Translation:I am taking the train from Hamburg to Vienna.
"with the train" is not very good English. If you want to use the verb "traveling" you can say "via the train" or "by the train" or "on the train" but it will sound awkward unless you rearrange the words. "I am traveling from Hamburg to Vienna on the train" is more natural. To keep the original word order you'd need a different verb.
The basic meanings are aus = from out of; von = from.
But why we say "Ich komme aus Hamburg" but "Ich fahre von Hamburg nach Berlin", I don't know -- why Hamburg is treated as having an inside (I come from inside Hamburg) in one case and without an inside (I go from Hamburg [as a whole] to Berlin) in the other case.
"Translate as literally as possible, as freely as necessary".
So basically try to keep the wording fairly close to the original, except when that results in something that's not normal English.
This is one of those "except" cases. (Others include formulaic phrases such as "mir geht's gut".)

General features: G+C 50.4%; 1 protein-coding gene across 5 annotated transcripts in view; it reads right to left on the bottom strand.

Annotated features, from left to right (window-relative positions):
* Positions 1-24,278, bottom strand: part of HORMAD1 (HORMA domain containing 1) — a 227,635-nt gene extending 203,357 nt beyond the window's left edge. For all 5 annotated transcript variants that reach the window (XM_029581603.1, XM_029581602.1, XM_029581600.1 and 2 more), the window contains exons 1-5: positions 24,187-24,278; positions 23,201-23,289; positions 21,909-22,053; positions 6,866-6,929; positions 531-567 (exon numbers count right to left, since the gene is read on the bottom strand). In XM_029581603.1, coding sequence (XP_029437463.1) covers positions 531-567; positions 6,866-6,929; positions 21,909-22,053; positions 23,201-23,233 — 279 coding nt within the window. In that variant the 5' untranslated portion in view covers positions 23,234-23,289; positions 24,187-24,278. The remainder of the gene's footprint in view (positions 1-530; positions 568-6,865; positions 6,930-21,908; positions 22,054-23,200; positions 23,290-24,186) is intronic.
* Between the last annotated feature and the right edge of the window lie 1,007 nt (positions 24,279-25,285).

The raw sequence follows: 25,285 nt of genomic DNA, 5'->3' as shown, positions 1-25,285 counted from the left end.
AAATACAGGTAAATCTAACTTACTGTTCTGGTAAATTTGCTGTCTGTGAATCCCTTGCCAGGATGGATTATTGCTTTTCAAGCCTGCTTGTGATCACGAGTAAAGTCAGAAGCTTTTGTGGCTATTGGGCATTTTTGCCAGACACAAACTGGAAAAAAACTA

Well, at first I understood this sentence like the train's driver is driving the train. But in here, the default translation for ''Fahren mit dem Zum'' as an expression means: ''I am taking the train.'' ...So, is it correct to say: Ich fahre mit dem Auto nach Spanien? in the same way?
In English, you travel "on" a train, bus, plane, etc., even if you have a roof over your head and are inside a closed space.
See meaning 3 at https://www.oxfordlearnersdictionaries.com/definition/english/on_1?q=on , for example.
Perhaps this comes from the days when vehicles did not usually have a roof and you climbed onto the top. We still say "get on" and "get off" as well, not "get in" and "get out".